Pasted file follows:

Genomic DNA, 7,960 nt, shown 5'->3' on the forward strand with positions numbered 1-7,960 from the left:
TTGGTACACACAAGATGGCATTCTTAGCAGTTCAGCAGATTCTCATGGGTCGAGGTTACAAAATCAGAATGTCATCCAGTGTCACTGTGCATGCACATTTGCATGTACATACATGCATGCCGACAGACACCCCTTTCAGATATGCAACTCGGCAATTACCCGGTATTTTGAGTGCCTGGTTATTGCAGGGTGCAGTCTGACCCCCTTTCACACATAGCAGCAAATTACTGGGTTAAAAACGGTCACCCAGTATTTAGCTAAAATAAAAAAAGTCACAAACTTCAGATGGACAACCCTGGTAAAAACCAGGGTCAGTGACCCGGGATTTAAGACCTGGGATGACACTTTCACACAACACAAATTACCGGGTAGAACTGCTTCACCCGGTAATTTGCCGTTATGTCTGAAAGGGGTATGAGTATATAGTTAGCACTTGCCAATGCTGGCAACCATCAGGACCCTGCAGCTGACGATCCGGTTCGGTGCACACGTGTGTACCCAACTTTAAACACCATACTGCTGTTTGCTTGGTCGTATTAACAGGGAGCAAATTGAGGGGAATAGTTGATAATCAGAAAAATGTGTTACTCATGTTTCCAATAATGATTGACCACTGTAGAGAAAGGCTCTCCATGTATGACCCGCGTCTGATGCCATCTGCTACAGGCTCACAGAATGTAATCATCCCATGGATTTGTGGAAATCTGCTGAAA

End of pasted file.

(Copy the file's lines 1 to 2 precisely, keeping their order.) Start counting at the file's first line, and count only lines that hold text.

Genomic DNA, 7,960 nt, shown 5'->3' on the forward strand with positions numbered 1-7,960 from the left:
TTGGTACACACAAGATGGCATTCTTAGCAGTTCAGCAGATTCTCATGGGTCGAGGTTACAAAATCAGAATGTCATCCAGTGTCACTGTGCATGCACATTTGCATGTACATACATGCATGCCGACAGACACCCCTTTCAGATATGCAACTCGGCAATTACCCGGTATTTTGAGTGCCTGGTTATTGCAGGGTGCAGTCTGACCCCCTTTCACACATAGCAGCAAATTACTGGGTTAAAAACGGTCACCCAGTATTTAGCTAAAATAAAAAAAGTCACAAACTTCAGATGGACAACCCTGGTAAAAACCAGGGTCAGTGACCCGGGATTTAAGACCTGGGATGACACTTTCACACAACACAAATTACCGGGTAGAACTGCTTCACCCGGTAATTTGCCGTTATGTCTGAAAGGGGTATGAGTATATAGTTAGCACTTGCCAATGCTGGCAACCATCAGGACCCTGCAGCTGACGATCCGGTTCGGTGCACACGTGTGTACCCAACTTTAAACACCATACTGCTGTTTGCTTGGTCGTATTAACAGGGAGCAAATTGAGGGGAATAGTTGATAATCAGAAAAATGTGTTACTCATGTTTCCAATAATGATTGACCACTGTAGAGAAAGGCTCTCCATGTATGACCCGCGTCTGATGCCATCTGCTACAGGCTCACAGAATGTAATCATCCCATGGATTTGTGGAAATCTGCTGAAA